They just use your mind and never give you credit

25 02 2011

I was once a ghost and am again.

It’s better this time around; more renumerative, too.

Before: I was a spectre in my own life, fading, unsure I was even there. It was different from despair, which was all too heavy, too real. To be a ghost was to float, untethered—sur-real.

That ghostiness was itself tethered to the despair; how could it not be, when despair so corrodes being that one is more absent than present?

But I’m not that kind of ghost today. No, the 21st century version is a job, a verb: “I ghost.”

Which is to say, of course: I ghost-write.

I don’t know that I ever thought I’d ghost, but when you put up an post in Craigslist advertising your willingness to write for someone else, well, you shouldn’t be surprised that you would be hired truly to write for (which is to say: as) someone else.

I am happy to be getting paid.

But I’m also quite happy to ghost, especially on a subject  (business) about which I care little. If I were asked to write on politics or bioethics or reproductive issues, it would be tough—perhaps not even possible—for me to pass my words off to someone else.

But business? Don’t care. Someone else has created an outline which I simply fill in. It requires work and effort and some creativity, but because it is so far away from my central concerns, I am able to treat it simply as work. I take it seriously because it’s easier for me to do a good job than if I were to scoff at the topic; I take it seriously because it’s important for me to do a good job.

If I’m going to do the work, why not do it well?

Besides, the gent for whom I’m working is nice and enthusiastic about the work and he pays me on time.  He  pushes a positive and ethical approach to the work he does, and is concerned that his recommendations have some basis in research and evidence. And while I can’t say too much about his type of business (non-disclosure agreement), I can say there is very little chance that his success is predicated on the harm of others.

Would I ghost for someone who profited from such harm?

I’d like to say No, but, honestly, if I were broke? Amazing what one can justify when one is in need.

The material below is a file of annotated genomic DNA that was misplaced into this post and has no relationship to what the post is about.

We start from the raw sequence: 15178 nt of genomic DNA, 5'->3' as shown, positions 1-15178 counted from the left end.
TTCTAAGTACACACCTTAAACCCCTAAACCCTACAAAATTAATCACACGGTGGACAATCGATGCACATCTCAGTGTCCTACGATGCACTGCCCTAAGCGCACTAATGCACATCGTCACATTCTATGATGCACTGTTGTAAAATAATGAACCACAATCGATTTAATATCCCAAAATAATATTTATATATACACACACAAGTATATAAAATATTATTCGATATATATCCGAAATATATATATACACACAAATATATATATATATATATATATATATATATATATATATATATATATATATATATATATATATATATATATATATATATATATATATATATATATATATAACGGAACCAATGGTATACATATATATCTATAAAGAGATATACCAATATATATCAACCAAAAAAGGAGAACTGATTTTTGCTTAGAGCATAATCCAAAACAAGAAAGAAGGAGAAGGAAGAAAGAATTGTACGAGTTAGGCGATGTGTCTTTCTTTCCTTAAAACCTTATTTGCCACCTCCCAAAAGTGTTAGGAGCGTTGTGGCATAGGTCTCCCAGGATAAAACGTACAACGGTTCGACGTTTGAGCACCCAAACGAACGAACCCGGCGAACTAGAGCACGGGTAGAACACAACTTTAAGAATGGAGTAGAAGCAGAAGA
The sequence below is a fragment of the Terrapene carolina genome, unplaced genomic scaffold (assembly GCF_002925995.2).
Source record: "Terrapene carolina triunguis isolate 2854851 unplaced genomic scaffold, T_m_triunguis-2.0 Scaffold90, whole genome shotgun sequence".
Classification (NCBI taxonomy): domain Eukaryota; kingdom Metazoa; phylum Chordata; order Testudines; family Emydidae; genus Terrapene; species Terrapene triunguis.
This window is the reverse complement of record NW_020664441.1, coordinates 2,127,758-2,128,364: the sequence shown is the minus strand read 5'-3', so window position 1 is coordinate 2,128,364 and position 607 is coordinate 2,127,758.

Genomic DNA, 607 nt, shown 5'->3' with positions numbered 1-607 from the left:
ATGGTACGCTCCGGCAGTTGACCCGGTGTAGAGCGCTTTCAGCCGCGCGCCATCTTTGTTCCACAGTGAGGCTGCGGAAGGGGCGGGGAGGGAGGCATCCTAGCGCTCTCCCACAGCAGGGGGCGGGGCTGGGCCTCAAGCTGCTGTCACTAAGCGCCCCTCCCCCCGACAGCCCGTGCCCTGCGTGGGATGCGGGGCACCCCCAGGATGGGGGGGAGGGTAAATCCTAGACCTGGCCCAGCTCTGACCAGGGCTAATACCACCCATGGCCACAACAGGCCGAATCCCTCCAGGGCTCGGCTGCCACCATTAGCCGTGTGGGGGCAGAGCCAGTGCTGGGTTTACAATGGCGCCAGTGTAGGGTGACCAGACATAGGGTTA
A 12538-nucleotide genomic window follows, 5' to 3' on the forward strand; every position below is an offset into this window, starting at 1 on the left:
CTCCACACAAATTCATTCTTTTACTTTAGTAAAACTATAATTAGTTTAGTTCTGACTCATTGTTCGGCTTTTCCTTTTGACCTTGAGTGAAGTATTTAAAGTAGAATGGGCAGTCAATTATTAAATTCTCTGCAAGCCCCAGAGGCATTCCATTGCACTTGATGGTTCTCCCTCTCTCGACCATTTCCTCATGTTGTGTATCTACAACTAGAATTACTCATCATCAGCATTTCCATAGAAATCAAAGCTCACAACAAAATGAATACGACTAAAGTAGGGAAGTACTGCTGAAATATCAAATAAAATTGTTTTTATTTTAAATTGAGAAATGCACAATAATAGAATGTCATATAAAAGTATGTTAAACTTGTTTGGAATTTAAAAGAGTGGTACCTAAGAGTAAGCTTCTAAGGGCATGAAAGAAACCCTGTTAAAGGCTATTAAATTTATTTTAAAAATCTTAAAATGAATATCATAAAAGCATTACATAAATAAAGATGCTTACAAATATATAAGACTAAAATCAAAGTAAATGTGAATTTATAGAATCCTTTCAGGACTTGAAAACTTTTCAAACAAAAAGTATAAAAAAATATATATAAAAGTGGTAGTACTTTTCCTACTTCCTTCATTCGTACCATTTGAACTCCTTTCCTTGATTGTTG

That’s not currently an issue, and, inshallah, won’t be anytime soon. No, what I have had to justify is the ghosting itself.

How can you do that, a friend asked, friend-ily. Well, I said, it’s not about me, not my ideas, not my concern. It’s not creative—it’s technical, and simply involves a set of skills which I’ve deployed in other wage-situations. Writing may be drawn from something deep within me, but not always; as much as writing may not only express but also be a form a being, it is sometimes simply a skill, something I can do, and do well.

The writing I do here is a form of self-expression, as is my novel- and essay-writing. But ghosting? A job.

Not as exciting as haunting someone, but hey, at least it pays.


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3 responses

25 02 2011
dmf

sounds fine to me you aren’t selling your voice just your technical know-how.
check out the interview with james taylor on charlie rose he gives an excellent ‘diagnosis’ of not feeling at home and how this relates to a pressure to perform which is creative work and therefor different from the expectation to perform that comes with being professional/successful.
http://www.charlierose.com/
ps I throw readings out there as suggestions, as responses of recognition, as gifts with no expectations no economies of obligation or returns on investment.

28 02 2011
geekhiker

I’m sure every script-polisher here in town feels the same way. Some things you do with vibrancy and passion… some you do to pay the rent. As long as you’re still doing your own writing (here, the novels, etc.) and don’t just ghost-write for others, you’ll stay awesome in my book. 🙂

28 02 2011

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